Preserved fish in all its forms, especially fish sauce and fermented fish (Prahok) are a vital part of Khmer cuisine. A huge interior lake (Tonle Sap Lake) is a rich source of freshwater fish, lobster, shrimp, crabs, clams, and mussels. Along the Gulf of Siam coast, saltwater species are more common. Salting and preserving allows a constant supply of what can be a seasonal resource. The Khmer make no distinction between veggies and fruits in cooking as Westerners do, and both grow in abundance. The methods of preparation are quite simple yet yield complex, layered, refined flavors.
The recipes are based on the menus of the three restaurants that Nyep's family runs in the Boston area. Getting there was a long, strange journey. When the Khmer Rouge took over Cambodia, both Nyep and her husband Ken were serving as diplomats in Taiwan. They found out that both of their extended families had been slaughtered by Pol Pot's troops. They ended up relocating to France, where Ken had attended the Sorbonne (ironically, Pol Pot was one of his classmates). After a 10-year stint in southwest France running the world's first Cambodian restaurant, they left for Boston.
The recipes cover an incredible range of treats, from appetizers to sweets, simple to complex, with clear, concise directions. The components are all easily obtained at local Oriental markets (The Austin Chronicle, Vol. 18, No. 11). A sampling follows: Saik Chrouk Ch'ranouitk are pork brochettes bathed in lemongrass and shredded coconut. Mouan Tum is a whole chicken or game hen rubbed with five-spice, then stuffed with dates, lotus seed, shiitake, bean thread noodles, pork, and shallots. Spey Kadop Nyuot Kroeung are beautiful packages of stuffed cabbage with lemongrass and chiles, ground pork, shimmering in a broth of coconut milk. Trey Trung Kroeung is a palace dish: royal catfish enrobed with lemongrass and coconut milk.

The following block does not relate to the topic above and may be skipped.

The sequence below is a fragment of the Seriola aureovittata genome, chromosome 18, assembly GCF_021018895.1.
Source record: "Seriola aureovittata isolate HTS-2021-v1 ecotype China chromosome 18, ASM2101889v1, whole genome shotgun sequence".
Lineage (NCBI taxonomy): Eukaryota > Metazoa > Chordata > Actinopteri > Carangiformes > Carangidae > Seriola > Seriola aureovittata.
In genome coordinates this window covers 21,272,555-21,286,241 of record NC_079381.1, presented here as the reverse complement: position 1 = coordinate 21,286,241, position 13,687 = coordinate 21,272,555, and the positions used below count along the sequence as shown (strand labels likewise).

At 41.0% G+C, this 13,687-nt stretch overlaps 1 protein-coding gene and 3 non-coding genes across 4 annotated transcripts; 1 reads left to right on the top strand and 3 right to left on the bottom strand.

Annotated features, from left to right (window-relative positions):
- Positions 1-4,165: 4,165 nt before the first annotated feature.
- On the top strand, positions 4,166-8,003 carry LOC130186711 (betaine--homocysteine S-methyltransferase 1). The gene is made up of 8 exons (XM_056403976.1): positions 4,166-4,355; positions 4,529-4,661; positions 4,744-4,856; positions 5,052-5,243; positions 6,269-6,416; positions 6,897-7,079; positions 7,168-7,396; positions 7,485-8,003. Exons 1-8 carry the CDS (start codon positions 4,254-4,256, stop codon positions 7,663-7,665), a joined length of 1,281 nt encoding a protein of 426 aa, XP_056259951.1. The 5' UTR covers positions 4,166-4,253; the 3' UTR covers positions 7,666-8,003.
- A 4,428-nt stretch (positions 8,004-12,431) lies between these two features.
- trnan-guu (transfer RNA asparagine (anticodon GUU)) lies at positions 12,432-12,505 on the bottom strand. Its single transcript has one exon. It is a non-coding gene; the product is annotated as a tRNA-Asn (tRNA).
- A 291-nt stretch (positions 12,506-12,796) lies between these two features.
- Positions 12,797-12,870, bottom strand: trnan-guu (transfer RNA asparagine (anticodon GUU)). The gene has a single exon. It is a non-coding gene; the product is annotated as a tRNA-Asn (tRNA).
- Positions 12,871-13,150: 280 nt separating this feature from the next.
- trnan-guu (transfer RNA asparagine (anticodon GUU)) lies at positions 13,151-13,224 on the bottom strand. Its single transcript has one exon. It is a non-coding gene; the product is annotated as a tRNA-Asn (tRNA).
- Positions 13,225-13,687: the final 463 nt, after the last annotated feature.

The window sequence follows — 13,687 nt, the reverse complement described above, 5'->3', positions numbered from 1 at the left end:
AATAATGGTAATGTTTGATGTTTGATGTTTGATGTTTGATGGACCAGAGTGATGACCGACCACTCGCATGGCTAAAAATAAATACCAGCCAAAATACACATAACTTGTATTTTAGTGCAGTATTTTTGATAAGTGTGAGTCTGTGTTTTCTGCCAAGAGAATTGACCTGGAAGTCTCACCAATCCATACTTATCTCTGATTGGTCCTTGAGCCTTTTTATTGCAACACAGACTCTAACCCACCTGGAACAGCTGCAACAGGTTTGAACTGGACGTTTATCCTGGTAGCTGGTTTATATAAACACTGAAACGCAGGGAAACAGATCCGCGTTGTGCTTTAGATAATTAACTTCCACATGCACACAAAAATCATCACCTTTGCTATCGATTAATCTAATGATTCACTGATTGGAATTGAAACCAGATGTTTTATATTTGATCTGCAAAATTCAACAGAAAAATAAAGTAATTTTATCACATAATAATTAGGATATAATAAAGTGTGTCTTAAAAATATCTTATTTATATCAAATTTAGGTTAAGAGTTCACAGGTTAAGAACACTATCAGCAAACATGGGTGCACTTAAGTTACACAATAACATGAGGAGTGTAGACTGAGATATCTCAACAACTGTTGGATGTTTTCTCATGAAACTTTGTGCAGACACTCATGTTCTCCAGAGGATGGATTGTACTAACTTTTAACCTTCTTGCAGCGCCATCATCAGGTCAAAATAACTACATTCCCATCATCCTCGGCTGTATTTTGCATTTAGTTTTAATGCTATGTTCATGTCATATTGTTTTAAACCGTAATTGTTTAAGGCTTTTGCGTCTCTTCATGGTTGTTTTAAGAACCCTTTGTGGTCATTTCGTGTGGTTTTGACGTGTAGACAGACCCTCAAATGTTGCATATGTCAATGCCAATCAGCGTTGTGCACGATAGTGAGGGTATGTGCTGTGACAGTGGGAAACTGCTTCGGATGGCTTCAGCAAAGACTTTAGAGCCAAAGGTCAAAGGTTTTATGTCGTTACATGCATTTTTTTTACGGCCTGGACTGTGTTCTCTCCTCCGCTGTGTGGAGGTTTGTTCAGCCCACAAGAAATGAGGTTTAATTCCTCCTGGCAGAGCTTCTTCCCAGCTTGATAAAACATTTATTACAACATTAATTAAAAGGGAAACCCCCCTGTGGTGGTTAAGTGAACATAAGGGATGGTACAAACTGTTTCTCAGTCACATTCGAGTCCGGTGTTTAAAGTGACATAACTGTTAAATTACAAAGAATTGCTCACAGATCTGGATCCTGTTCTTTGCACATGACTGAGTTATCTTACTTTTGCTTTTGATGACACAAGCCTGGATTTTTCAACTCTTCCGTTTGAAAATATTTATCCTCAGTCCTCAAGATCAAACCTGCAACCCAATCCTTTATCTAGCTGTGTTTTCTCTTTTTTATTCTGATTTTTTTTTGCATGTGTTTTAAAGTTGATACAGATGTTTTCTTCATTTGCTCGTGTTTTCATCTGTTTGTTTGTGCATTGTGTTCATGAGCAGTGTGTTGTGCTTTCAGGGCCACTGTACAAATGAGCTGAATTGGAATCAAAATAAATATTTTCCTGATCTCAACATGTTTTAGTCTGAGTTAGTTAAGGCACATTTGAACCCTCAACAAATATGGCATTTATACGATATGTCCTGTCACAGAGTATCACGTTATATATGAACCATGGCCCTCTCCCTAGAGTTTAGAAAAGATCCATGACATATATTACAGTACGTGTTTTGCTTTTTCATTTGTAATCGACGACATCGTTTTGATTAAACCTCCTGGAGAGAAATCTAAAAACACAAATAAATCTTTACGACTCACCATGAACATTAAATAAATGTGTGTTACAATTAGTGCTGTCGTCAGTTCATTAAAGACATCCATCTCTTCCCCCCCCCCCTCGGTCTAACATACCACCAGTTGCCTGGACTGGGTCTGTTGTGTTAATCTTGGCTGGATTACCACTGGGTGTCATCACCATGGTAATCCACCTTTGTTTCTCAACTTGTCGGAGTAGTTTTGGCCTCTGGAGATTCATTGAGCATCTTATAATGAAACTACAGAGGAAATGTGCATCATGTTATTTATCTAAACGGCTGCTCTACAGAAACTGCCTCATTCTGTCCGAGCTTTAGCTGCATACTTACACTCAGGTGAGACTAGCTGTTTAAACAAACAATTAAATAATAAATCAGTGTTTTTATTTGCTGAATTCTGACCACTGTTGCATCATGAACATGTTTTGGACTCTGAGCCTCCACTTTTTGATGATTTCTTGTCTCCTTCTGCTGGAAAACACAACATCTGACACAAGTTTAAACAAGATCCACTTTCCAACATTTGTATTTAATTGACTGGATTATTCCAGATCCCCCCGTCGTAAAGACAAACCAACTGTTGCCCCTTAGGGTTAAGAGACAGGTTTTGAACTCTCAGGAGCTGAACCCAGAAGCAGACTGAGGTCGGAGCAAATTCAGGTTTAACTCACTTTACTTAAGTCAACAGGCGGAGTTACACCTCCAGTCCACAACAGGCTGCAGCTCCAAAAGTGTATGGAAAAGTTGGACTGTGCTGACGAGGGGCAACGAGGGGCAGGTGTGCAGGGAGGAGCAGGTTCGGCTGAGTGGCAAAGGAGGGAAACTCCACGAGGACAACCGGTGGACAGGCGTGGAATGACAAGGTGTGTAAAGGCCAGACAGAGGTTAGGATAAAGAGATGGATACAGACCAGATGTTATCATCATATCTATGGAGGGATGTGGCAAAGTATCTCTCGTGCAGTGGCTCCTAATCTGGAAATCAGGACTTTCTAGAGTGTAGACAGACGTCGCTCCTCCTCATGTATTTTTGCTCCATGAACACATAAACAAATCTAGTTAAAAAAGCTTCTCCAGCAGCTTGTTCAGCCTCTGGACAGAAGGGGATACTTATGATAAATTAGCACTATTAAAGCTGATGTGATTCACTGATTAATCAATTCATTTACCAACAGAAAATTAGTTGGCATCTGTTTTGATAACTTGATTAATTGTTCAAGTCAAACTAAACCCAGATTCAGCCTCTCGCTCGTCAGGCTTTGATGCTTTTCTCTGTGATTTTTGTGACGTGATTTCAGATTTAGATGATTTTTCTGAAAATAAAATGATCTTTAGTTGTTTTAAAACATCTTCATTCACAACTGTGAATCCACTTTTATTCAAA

I made the brochettes and the catfish at home to test the recipes, and hotdamn! The brochettes were as simple as skewering the meat and throwing all the spices into a blender to form the marinade, producing a zesty blend of flavors unlike any other Oriental cuisine. The catfish was a simple pan-sauté, combined with a stir fry of the spice paste and reduction of the coconut milk. I was amazed at the alchemy involved -- basic ingredients and method, producing fish with a "robe" of intense, yet sublime flavor -- spicy, rich, sweet, tart, all in the same bite.
Nyep has produced a first rate cookbook, preserving the rich heritage of Khmer cooking. At long last, I can eat Cambodian to my heart's content. Now, if we could just persuade her to open a branch in Austin. --M.V.